The architecture, shapes and colours of wickedness

In Domus March 2018 issue, TV series is a column about the psychological and spatial effects of television series.

A Series of Unfortunate Events. Photo Jose Lederer – Netflix

You can read the full article in Domus March 2018 issue.

“Look away, look away – the show will wreck your evening, your whole life and your day.” These lyrics are (literally) the opening chord to an airtight theatrical amalgam of a dark industrial, self-conscious British fairy tale. In other words, it’s the opening theme song for a children’s TV show on Netflix title A Series of Unfortunate Events. This series follows the tragic tale of three orphans who are lumbered with an evil guardian named Count Olaf (portrayed by Neil Patrick Harris). Count Olaf is a villain by nature and bad actor by profession. He uses his dubious talent to disguise himself as different characters.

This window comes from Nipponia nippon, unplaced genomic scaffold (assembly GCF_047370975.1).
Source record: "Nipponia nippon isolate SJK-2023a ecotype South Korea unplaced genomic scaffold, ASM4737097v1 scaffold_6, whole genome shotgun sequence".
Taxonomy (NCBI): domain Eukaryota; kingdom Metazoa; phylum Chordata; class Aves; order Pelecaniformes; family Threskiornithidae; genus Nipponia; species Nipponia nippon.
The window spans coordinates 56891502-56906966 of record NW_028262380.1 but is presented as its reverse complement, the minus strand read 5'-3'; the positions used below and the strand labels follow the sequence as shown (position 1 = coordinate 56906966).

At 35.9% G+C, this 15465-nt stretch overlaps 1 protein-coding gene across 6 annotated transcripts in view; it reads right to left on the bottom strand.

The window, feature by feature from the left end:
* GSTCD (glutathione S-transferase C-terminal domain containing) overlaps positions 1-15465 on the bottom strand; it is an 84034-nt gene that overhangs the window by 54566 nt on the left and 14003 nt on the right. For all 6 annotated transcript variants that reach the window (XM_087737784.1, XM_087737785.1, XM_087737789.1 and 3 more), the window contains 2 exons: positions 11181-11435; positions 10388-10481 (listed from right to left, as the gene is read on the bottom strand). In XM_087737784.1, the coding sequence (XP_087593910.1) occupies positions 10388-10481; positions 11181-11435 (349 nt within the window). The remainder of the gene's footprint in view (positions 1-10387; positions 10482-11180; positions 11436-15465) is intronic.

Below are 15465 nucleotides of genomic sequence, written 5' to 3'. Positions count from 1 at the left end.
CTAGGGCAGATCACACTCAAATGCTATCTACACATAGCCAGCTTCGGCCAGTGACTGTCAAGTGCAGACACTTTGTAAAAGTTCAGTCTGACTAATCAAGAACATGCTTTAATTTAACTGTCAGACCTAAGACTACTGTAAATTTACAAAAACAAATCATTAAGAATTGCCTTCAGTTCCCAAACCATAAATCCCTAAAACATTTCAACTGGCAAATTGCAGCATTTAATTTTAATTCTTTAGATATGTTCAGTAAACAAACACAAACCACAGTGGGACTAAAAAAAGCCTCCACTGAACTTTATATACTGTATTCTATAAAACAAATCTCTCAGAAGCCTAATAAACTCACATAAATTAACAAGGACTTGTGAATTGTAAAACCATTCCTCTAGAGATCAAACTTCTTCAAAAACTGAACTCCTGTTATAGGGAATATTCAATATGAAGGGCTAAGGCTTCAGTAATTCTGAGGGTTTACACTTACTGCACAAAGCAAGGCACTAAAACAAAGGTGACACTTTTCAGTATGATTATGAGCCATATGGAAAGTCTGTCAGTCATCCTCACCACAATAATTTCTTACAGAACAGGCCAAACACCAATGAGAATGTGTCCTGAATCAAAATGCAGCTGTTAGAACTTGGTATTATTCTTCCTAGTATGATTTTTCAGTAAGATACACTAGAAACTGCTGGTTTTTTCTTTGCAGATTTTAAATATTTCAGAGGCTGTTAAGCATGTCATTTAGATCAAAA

Count Olaf’s lack of talent is expressed through Patrick Harris’s eloquent gestures and comic timing. Harris doesn’t act as a count named Olaf, but performs the cultural role of a villain, in a goth interior of high ceilings and pointed arches, decorated with spider webs and reptiles. Under different costumes and heavy make-up, Harris brings to life different comic characters that blend perfectly with the set designs. They are distinguished from one another but translucent enough to reveal their operator – Count Olaf – “the bad actor”. (...)

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